Personally, I think John Locke far more influenced the founders of the country than Christianity and I think that is why Christianity is given no status, much less favored status in the Constitution or Bill of Rights. If anything, the founders seemed to be wary of religion becoming too much of an influence (and with good reason when you consider the time period).

So, here is the question I always have when people start pushing for prayer in public schools or the ten commandments in the courtroom or whatever. Does this apply to all religions or just Christianity? What happens when a Muslim neighborhood votes to insert their religion into the public schools? And if you don't like that, how do you stop it? Do you pull a Roy Moore and out of thin air claim that Christianity does indeed have favored religious status in the US? 

It seems to me that many Christians want to have their cake and eat it too. They want religion in government as long as it is their own religion. They believe in religious freedom but they think Christianity should be more free. It reminds me of that famous line from Animal Farm where the pigs say "all animals are equal but some are more equal than others."

mmartin's picture

Many of y'all on this thread sure are cynical.  Wow!

David R. Brumbelow's picture

GregH,

I’ve long been aware of the objections you present.  No, the founding fathers of our nation were neither perfect or perfect Christians.  But our nation’s Christian influence and heritage are undeniable. While it is waning, Christianity is still the major religion in America today.  Baptists, however, did not want favored status in the new USA, they just wanted religious liberty. 

Yes, there are sticky situations with religious liberty and Christians have to tolerate other religions as well.  I do not believe in religious liberty for only Baptists.  I’m still for the motto and the 10 Commandments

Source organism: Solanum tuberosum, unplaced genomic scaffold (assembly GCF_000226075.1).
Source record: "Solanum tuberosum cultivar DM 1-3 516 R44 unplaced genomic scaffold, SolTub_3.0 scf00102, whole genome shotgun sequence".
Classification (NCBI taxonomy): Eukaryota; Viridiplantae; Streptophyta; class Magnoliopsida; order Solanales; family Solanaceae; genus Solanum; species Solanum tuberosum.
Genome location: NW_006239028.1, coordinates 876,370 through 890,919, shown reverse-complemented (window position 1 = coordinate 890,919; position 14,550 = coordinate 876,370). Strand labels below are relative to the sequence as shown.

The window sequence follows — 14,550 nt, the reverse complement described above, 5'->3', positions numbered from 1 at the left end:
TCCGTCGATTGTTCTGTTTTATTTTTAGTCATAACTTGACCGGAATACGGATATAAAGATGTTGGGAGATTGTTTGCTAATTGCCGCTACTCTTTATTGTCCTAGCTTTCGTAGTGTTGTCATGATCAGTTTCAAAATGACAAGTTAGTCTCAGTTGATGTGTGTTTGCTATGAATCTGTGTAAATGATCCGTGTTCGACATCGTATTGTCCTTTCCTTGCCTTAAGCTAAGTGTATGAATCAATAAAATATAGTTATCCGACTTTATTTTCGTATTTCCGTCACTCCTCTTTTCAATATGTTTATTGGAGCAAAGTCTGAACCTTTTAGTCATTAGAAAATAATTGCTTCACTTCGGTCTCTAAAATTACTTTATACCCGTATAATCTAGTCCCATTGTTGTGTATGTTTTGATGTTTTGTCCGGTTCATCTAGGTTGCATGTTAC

Would some of you also be for removing “In God We Trust” from our USA coins and paper money? 

Dave White,

I agree churches and private land owners ought to more often spend the money to put up their own Christian and Scripture monuments.  The same in cemeteries.  It is a great testimony to the world.  My church has one bronze, and several laser inscribed bricks outdoors that quote John 3:16; Isaiah 40:8; Titus 2:13; John 14:6.  I have some on my personal property.  The same type thing also for several gravestones for which I’ve been responsible. 

A while back one of our members saw a lady (not a member) in our church parking lot waiting for the school bus; our member saw her get out of her car and walk around to each of our Scripture markers and take pictures of them. 

Churches especially should do more along these lines. 

Also, if you are selling property to the government, keep a ten foot square plot; then you can place a Scripture monument there, practically on government property.